Foot and Ankle Stress Fractures in Athletics

Silvio Caravelli, Simone Massimi, Thomas P. A. Baltes, Jari Dahmen, Pieter D’Hooghe, Gino M. M. J. Kerkhoffs

Research output: Chapter in Book/Report/Conference proceedingChapterAcademicpeer-review


Stress fractures of the foot and ankle in athletes represent a challenging problem for the orthopedic surgeon, as they are associated with high rates of reoccurrence and long-lasting absence from daily sport activities. In elite sports, stress fractures most commonly occur in the lower extremity. In the event of persistent overload (i.e., mechanical forces exceeding physiological forces), the regenerative and reparative capacities of the involved bone are insufficient to manage the resulting microtrauma. Stress fractures can be subdivided into high-risk (tibial malleolus, navicular, sesamoids, and fifth metatarsal) and low-risk (calcaneus, cuneiform, first metatarsal bone, cuboid) stress fractures. Low- risk stress fractures generally have a high healing propensity when treated conservatively, while high-risk fractures often warrant surgical treatment due to poor healing propensity. The aim of this review is to outline the most common stress fractures of the lower extremity and provide specific guidelines for the diagnosis, treatment, and return to sport in the (elite) track and field athlete.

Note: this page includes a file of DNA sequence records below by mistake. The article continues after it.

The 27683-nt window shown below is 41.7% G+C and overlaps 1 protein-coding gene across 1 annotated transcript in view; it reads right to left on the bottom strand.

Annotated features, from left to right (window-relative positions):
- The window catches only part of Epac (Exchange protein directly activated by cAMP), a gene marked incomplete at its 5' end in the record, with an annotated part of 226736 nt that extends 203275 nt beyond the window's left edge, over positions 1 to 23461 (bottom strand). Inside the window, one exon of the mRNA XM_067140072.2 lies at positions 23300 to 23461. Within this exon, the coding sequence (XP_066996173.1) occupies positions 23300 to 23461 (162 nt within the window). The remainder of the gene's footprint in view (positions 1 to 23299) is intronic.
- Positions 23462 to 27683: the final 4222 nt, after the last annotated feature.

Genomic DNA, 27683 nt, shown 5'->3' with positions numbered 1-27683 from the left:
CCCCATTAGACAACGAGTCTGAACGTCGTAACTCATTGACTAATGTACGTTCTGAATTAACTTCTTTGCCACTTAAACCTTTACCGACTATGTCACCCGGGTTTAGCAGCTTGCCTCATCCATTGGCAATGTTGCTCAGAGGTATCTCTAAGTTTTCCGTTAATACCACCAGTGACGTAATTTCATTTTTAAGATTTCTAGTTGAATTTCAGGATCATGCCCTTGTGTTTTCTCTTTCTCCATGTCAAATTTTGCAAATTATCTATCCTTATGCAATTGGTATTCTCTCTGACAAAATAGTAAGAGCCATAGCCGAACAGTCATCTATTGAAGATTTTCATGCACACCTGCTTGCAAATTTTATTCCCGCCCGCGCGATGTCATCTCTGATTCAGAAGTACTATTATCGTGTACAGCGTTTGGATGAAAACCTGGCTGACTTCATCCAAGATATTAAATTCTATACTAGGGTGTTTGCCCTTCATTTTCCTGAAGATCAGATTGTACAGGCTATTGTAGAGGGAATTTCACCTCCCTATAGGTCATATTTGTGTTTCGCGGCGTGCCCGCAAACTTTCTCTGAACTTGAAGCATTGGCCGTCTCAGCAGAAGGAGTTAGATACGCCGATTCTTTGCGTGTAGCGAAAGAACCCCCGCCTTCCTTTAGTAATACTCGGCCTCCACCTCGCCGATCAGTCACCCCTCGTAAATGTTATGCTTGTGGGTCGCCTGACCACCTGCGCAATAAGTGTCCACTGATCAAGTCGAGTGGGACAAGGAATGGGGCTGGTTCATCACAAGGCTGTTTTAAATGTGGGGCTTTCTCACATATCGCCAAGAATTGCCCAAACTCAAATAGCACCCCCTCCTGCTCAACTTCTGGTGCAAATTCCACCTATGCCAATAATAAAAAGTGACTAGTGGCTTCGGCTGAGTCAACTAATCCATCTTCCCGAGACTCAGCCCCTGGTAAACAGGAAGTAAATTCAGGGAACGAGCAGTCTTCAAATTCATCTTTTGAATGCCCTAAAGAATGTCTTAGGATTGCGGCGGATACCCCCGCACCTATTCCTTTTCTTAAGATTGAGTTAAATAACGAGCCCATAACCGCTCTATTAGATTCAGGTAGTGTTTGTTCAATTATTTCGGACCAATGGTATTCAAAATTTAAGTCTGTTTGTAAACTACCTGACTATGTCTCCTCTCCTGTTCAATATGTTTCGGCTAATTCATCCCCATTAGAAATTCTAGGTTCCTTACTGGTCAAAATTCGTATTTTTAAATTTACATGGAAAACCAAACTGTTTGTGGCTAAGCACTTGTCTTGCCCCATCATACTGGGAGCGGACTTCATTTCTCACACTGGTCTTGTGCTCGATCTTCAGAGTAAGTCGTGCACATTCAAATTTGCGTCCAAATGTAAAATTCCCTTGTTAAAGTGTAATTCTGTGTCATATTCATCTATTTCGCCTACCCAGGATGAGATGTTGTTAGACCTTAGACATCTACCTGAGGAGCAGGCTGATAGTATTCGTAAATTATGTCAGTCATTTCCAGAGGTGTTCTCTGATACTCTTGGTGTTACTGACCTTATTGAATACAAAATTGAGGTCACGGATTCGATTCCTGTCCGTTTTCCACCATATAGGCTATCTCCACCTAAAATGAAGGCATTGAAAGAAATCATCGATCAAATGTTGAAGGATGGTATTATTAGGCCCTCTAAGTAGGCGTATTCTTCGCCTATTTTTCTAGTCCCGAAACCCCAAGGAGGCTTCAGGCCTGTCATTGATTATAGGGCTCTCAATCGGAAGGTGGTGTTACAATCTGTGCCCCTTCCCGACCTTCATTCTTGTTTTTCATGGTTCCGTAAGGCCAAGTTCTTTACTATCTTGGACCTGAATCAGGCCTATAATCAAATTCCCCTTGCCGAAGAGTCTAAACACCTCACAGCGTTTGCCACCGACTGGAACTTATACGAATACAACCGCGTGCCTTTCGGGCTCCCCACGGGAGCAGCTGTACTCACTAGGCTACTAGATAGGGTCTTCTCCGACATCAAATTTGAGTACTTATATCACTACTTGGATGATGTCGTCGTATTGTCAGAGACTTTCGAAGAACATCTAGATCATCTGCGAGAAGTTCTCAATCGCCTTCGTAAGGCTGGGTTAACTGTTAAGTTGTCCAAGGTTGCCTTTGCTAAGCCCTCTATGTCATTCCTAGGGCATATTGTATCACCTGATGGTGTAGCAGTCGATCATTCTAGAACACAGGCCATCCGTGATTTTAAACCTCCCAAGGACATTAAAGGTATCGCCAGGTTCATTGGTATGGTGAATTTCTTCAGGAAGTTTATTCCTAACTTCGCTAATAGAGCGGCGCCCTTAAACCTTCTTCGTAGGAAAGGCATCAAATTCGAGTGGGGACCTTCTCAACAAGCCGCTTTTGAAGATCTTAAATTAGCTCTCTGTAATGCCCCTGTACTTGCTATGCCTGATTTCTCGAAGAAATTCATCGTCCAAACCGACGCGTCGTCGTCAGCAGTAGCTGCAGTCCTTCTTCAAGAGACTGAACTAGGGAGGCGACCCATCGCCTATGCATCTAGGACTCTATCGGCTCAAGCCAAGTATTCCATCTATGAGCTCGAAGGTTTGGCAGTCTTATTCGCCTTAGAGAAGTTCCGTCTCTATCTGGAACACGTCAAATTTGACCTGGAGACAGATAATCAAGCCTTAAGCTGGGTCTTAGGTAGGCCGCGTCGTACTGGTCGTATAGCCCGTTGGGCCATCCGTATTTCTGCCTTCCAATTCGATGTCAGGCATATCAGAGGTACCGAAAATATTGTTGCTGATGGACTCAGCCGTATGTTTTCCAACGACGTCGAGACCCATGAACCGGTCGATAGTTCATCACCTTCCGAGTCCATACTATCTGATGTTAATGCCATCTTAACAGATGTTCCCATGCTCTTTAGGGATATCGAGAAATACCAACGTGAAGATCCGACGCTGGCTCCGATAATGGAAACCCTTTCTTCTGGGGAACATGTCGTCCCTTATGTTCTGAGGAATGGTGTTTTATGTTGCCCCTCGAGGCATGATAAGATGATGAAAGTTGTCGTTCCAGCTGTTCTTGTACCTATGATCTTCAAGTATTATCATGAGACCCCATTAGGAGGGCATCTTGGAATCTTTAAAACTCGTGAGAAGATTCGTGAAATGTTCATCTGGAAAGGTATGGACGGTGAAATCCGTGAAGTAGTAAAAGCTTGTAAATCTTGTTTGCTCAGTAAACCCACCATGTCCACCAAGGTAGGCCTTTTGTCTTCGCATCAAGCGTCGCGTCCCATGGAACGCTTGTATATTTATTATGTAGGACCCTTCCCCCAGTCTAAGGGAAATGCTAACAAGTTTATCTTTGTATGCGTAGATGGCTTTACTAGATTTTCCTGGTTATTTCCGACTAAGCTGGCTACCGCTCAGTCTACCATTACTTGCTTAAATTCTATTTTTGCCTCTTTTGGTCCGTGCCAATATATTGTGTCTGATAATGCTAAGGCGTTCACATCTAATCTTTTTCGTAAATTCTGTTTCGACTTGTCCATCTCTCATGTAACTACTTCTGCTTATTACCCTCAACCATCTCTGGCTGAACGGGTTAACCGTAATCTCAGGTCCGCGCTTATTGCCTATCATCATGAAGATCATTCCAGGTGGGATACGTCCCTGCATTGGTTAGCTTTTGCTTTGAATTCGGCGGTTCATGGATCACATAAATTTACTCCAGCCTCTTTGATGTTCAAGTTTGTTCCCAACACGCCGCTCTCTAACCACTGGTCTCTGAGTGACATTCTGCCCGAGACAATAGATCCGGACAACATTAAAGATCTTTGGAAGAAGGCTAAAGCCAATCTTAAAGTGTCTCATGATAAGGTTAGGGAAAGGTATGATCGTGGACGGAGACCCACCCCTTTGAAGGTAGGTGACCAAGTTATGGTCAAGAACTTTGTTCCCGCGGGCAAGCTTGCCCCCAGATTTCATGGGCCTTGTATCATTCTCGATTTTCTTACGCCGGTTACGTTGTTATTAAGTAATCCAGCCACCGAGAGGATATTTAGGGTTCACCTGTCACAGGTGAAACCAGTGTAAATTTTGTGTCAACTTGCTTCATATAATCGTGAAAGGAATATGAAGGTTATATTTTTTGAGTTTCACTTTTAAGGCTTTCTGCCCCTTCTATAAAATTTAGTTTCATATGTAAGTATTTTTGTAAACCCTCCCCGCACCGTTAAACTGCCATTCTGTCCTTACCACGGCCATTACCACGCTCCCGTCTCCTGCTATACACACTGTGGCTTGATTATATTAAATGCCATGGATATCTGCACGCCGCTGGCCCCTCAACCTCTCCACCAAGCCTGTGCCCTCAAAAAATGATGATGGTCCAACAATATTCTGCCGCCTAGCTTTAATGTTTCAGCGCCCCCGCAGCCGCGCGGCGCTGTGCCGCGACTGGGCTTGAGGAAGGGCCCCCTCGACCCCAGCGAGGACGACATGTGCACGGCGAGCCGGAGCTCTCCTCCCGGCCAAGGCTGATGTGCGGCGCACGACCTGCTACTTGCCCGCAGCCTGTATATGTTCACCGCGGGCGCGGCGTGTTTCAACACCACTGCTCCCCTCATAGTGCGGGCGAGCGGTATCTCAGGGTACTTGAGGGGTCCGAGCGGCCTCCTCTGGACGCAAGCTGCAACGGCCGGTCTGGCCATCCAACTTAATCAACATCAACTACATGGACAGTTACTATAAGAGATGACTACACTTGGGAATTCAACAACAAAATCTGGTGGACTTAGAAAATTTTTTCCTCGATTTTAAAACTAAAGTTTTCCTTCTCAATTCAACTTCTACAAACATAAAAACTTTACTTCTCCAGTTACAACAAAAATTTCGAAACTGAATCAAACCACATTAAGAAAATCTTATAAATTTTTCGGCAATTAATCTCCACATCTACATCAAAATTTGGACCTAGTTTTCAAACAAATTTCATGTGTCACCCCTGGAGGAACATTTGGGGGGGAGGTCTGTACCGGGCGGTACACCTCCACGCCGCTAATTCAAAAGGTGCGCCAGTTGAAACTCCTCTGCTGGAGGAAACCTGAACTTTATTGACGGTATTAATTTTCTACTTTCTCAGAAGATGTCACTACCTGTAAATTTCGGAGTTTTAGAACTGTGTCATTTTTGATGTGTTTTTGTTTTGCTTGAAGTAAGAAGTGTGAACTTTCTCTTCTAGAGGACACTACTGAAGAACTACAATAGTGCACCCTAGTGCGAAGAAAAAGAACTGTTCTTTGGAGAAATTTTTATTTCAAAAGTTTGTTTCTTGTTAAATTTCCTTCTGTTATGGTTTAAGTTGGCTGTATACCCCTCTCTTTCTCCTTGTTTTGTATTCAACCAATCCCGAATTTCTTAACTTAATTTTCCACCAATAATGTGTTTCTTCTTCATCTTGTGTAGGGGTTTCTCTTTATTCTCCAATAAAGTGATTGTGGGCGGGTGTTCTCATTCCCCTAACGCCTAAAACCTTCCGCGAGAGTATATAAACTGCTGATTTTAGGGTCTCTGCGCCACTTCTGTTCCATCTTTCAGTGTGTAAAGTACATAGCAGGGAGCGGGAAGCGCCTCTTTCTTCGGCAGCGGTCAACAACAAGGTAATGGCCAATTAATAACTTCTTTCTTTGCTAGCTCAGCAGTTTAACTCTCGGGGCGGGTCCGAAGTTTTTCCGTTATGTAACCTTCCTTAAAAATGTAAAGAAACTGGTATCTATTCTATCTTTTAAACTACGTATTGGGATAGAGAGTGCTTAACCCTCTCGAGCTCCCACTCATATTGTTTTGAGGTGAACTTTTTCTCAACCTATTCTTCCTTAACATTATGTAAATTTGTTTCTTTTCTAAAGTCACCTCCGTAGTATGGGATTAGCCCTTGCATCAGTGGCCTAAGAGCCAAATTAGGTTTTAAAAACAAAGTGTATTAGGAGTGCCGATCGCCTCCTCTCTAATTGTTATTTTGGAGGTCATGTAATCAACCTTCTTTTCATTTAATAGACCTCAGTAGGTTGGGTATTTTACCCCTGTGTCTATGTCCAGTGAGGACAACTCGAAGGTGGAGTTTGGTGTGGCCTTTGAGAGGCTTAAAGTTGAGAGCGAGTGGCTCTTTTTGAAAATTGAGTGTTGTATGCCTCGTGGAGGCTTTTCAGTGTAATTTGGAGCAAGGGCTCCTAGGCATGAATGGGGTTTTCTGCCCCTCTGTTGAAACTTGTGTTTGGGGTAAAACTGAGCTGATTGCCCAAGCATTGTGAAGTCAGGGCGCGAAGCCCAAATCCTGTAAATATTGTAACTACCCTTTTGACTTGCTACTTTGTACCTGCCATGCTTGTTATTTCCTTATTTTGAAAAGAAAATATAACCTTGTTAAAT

Original languageEnglish
Title of host publicationManagement of Track and Field Injuries
PublisherSpringer International Publishing
ISBN (Electronic)9783030602161
ISBN (Print)9783030602154
Publication statusPublished - 1 Jan 2021

Publication series

NameManagement of Track and Field Injuries

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